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Key Points

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  • Disease summary:

    • Noonan syndrome is the “prototype” of a spectrum of clinical entities that during the last few years was found to be caused by mutations in various genes along the RAS-MAPK pathway. This pathway is well known for its role in cancer. There is a strong correlation between the clinical phenotype and the genetic defect, which so far is unique to this disease entity.

    • Features: congenital heart disease (especially pulmonary stenosis), hypertrophic cardiomyopathy, facial dysmorphia, webbed neck, lymphedema, short stature, mild developmental delay, delayed onset of puberty, cryptorchidism, male infertility, bleeding disorders, malignancies, malrotation, hepatosplenomegaly, renal anomalies, ophthalmologic and dermatologic problems to a variable degree

    • Incidence: 1:1000-1:2500

    • Disease genes: PTPN11(41%), SOS1(11%), RAF1(5%), BRAF(1%), KRAS(1%), NRAS(<1%), SHOC2(2%)

  • Hereditary basis:

    • Autosomal dominant, de novo mutation; complete penetrance, variable phenotype

  • Differential diagnosis:

    • Noonan syndrome with multiple lentigines: formerly known as LEOPARD syndrome with major features including lentigines, echocardiogram (ECG) conduction anomalies, ocular hypertelorism, pulmonary stenosis, abnormal genitalia, retardation of growth, and sensorineural deafness, same cardiac defects as Noonan syndrome, but higher prevalence of hypertrophic cardiomyopathy

    • Cardiofaciocutaneous syndrome: more severe variant of Noonan syndrome with more coarse facial features, hyperkeratotic skin, curly hair and sparse eyebrows and eyelashes, severe developmental delay, hypotonia, seizures, structural brain anomalies

    • Costello syndrome: more severe variant of Noonan syndrome with prenatal overgrowth and postnatal growth delay, more coarse facial features, benign cutaneous papillomata, and 15% childhood incidence of solid tumors (rhabdomyosarcoma, neuroblastoma, bladder carcinoma)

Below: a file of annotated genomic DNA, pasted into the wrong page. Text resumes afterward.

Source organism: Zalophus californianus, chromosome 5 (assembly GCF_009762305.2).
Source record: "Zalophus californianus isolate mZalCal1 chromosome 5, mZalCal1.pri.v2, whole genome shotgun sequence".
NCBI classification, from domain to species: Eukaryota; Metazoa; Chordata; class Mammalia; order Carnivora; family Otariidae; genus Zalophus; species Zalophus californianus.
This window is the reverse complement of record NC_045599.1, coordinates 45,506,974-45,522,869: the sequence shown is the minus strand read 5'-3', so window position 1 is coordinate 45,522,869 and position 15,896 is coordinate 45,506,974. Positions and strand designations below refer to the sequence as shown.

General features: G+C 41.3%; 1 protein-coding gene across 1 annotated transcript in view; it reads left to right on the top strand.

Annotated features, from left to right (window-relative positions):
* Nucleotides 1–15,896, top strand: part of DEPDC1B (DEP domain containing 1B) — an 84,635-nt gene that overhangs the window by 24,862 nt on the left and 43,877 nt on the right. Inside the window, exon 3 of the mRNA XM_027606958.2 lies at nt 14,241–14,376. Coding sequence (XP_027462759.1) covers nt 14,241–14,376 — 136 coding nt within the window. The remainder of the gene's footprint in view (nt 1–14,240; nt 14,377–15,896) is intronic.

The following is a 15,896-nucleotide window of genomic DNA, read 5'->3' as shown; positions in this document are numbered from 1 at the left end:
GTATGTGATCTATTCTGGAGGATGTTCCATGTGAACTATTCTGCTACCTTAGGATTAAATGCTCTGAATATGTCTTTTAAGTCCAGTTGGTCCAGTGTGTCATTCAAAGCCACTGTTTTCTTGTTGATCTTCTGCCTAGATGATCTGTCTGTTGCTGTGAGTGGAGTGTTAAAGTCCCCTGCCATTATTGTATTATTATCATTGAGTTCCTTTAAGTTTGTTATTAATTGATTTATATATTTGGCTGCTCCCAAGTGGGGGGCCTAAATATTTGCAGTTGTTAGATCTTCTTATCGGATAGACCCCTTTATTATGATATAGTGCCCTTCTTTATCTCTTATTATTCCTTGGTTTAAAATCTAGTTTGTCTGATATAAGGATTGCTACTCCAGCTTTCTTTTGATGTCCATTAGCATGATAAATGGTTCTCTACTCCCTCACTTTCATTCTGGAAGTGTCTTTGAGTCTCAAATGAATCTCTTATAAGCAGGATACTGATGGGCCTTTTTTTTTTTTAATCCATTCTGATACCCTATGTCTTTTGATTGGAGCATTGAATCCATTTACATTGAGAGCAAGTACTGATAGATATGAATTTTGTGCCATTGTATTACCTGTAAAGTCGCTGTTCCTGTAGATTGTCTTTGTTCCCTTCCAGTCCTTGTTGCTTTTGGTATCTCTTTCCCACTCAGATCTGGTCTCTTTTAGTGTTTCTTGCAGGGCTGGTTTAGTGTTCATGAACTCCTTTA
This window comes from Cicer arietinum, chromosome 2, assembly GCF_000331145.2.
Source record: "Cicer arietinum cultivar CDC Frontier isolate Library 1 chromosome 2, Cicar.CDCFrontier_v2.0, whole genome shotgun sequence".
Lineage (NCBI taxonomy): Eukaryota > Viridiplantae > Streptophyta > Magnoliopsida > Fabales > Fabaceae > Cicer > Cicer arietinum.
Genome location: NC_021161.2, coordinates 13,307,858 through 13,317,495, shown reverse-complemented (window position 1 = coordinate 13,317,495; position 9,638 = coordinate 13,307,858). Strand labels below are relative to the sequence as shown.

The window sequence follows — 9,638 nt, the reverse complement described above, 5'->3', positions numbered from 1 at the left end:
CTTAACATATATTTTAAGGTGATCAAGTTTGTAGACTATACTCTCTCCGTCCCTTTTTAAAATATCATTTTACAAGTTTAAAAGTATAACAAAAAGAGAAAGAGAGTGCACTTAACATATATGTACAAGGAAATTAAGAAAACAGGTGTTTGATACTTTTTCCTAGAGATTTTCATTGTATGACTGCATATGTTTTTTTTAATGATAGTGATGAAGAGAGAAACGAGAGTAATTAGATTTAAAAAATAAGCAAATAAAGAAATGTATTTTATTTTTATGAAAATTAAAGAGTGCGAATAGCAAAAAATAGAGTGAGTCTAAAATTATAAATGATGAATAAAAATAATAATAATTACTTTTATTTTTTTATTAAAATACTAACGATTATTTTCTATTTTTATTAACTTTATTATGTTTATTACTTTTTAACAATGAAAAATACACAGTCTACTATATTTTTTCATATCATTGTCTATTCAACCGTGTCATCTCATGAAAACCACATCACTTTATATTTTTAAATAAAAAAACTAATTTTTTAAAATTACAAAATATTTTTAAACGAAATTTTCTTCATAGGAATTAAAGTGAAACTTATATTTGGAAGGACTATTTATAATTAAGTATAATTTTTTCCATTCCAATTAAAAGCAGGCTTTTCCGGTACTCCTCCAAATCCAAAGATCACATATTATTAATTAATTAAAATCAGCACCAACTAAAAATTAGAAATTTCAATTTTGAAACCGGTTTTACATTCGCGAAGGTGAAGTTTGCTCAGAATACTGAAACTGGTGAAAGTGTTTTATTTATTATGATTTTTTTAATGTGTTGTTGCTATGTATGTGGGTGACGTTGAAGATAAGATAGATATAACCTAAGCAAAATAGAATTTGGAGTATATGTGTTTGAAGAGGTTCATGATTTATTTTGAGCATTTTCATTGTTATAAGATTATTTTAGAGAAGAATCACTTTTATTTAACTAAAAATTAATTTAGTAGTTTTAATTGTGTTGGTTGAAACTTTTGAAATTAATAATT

• Neurofibromatosis-Noonan syndrome: features of both neurofibromatosis type 1 and Noonan syndrome

    • Legius syndrome: axillary freckling, café-au-lait spots, macrocephaly, and facial dysmorphism resembling Noonan syndrome

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Diagnostic Criteria and Clinical Characteristics

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Diagnostic Criteria

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  • Diagnosis is made by clinical examination.

  • Van der Burgt et al. developed a scoring system to aid in the clinical diagnosis of Noonan syndrome (Table 157-1):

    • Typical facial features plus one major or two minor criteria

    • Suggestive facial features plus two major or three minor criteria

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Table 157-1Diagnostic Criteria
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Clinical Characteristics

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Noonan syndrome (OMIM 163950) was first described by Jacqueline Noonan in 1968. She noticed a recurring pattern of defects in patients with pulmonary stenosis, dysmorphic facial features with hypertelorism, ptosis and low-set ears, webbed neck, and chest deformities. Several male patients also had cryptorchidism. Because the phenotype resembled that of Turner syndrome, it was previously called “male Turner syndrome.” Noonan syndrome is inherited in an autosomal dominant pattern or caused by spontaneous mutations of genes along the RAS-MAPK pathway, ...

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